BALB/c mice and New Zealand White adult rabbits bred in the animal house at USM were used in this study. Three- to five-day-old BALB/c suckling mice and healthy adult male rabbits weighing 2.0–2.5 kg were used for the experiments. The rabbits were housed in a stainless steel cage individually (30-in. width × 29-in. length × 18-in. height), provided with water and fed a normal rabbit pellet diet ad libitum. The rabbits were acclimatized to laboratory conditions for 1 week prior to the experimental protocol to minimize stress.

Test cholera vaccine

A glass vial containing the LACV was drawn from the production lot, which was stored at room temperature (25 °C ± 2 °C and 60% ± 5% relative humidity) in the ICH-compliant stability chamber (Binder-KBF 115, Germany) for 140 days. The LACV is a liquid formulation consisting of 5 × 106 CFU/mL of the VCUSM14P strain. Normal saline was used as a negative control. Serial dilutions of the LACV were made and plated onto LB agar and incubated for 16 h at 37 °C for enumeration of the bacterial population.

Preclinical evaluation of colonization potential, reactogenicity, protective efficacy and immunogenicity of the LACV in animal models

The experiments were performed by five different methods for preclinical evaluation of the LACV as depicted in the flowchart (Fig. 4). The intestinal colonization potential of the LACV was determined in suckling mice. The reactogenicity and protective efficacy of the vaccine were evaluated in New Zealand rabbits. Immunological studies were carried out by performing anti-CT ELISA and vibriocidal assays.

Fig. 4
figure4

Flowchart showing different methods in the evaluation of colonization potential, reactogenicity, protective efficacy and immunogenicity of the LACV in animal models

Suckling mouse intestinal colonization assay

V. cholerae colonization of the suckling mouse intestine is the most predominantly used host animal model to study V. cholerae pathogenesis in humans [61, 65,66,67,68,69]. A suckling mouse colonization assay was performed as described [44, 51, 70], with slight modifications to evaluate the colonization potential of the LACV. Forty mice were randomly divided into four experimental groups: G-I (normal saline), G-II (LACV), G-III (unformulated VCUSM14P) and G-IV (WT O139), each consisting of 10 mice per treatment group. The infant mice were fasted by separating them from their mother 1 h prior to inoculation. Each group of mice was administered with a suspension of the LACV, unformulated VCUSM14P, WT O139 and normal saline, respectively. Sterile Evans blue (1 μL) was added to the bacterial suspension as a colouring agent. Mice were administered intragastrically with 50 μL of the respective suspensions containing 2.5 × 105 CFU. After 18 h post-inoculation, the mice were euthanized, and the intestines were excised. Viable vibrios in the gut were enumerated by plating dilutions of the homogenized whole intestine onto LB agar containing polymyxin B.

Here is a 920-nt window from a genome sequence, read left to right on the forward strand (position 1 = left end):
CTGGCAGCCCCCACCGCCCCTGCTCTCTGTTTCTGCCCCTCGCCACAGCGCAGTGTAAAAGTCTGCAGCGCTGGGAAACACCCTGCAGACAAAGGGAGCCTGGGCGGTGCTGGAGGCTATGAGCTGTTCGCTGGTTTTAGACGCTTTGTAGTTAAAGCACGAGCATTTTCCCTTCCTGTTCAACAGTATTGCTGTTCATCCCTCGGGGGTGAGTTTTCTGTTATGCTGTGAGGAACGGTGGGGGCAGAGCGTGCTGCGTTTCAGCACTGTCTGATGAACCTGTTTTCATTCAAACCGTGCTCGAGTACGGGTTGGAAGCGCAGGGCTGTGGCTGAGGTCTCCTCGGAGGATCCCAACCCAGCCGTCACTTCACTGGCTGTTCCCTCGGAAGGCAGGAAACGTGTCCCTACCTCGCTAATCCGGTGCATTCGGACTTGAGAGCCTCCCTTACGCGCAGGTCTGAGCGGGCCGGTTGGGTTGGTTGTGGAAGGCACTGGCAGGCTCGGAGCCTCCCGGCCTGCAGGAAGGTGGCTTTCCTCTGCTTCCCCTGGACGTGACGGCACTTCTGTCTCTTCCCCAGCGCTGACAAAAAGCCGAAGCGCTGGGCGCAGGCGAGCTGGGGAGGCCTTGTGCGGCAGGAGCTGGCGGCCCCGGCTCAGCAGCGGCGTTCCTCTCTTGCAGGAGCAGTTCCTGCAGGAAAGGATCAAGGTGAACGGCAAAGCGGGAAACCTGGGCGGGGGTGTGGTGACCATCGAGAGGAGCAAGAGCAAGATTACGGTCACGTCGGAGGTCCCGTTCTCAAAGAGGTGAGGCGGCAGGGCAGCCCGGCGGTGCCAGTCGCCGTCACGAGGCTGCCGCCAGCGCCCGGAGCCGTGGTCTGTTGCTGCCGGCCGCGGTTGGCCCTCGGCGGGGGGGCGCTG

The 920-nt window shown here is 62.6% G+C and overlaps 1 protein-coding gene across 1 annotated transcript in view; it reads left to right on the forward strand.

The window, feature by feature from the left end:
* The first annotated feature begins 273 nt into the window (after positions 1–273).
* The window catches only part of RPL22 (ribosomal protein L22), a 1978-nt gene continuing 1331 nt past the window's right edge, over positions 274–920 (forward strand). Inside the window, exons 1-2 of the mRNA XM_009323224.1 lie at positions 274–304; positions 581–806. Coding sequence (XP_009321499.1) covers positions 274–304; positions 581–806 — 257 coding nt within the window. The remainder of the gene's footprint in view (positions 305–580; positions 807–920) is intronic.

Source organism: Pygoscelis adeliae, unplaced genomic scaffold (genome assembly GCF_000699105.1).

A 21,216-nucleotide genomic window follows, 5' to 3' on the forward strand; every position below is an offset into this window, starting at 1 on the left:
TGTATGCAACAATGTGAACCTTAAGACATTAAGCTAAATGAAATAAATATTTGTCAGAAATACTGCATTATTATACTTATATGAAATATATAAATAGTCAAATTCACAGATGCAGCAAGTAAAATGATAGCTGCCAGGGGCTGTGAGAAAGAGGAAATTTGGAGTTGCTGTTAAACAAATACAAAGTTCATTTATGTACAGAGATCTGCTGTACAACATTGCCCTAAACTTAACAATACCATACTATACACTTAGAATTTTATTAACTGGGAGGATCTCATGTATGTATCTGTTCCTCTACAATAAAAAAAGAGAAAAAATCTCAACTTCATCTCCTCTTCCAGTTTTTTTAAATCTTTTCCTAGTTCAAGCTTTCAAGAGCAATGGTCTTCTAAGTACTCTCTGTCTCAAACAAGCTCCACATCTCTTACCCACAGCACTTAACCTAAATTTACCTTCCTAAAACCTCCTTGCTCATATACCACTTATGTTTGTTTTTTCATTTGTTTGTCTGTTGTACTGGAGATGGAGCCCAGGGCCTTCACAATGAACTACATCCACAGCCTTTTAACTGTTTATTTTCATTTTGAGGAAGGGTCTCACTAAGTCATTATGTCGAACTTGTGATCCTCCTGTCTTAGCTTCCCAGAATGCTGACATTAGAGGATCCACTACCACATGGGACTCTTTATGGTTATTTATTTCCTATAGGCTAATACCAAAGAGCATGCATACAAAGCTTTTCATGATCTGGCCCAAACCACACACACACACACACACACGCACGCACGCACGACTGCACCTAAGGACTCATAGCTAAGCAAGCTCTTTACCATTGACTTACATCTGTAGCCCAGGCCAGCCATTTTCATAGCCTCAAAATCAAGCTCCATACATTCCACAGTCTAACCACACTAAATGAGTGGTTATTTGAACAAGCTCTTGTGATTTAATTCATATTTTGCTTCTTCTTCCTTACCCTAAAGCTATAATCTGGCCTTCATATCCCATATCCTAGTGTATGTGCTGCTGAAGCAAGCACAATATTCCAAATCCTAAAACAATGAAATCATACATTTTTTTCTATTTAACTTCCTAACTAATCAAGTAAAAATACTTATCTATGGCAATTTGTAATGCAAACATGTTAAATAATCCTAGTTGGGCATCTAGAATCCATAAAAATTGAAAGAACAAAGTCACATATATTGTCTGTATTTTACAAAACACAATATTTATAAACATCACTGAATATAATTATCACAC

Rabbit ileal loop reactogenicity assay

The ligated rabbit ileal loop assay was performed in unvaccinated rabbits as described [44, 51]. The two rabbits were fasted (water was provided ad libitum) for 24 h before the surgery. The rabbits were anaesthetized with ketamine (35 mg/kg) and acepromazine (1 mg/kg) administered intramuscularly. A midline incision was made along the linea alba approximately 5 cm in length. The ileum was exposed, and five-centimetre loops, each separated by 1 cm, were made by ligation using 2–0 silk suture. Each loop was injected with 1 mL containing 104, 105 or 106 CFU/mL of the LACV, unformulated VCUSM14P or WT O139, respectively. Normal saline (1 mL) was used as a control. After 18 h, the rabbits were euthanized with sodium pentobarbitone (100 mg/kg) intravenously, and the ligated loops were dissected. The length of the loop (cm) and the volume of accumulated fluid (mL) in each loop were measured. Reactogenicity was described as the fluid accumulation ratio (FAR). The FAR was obtained by dividing the volume of fluid (mL) accumulated per loop by the length (cm) of the respective loop.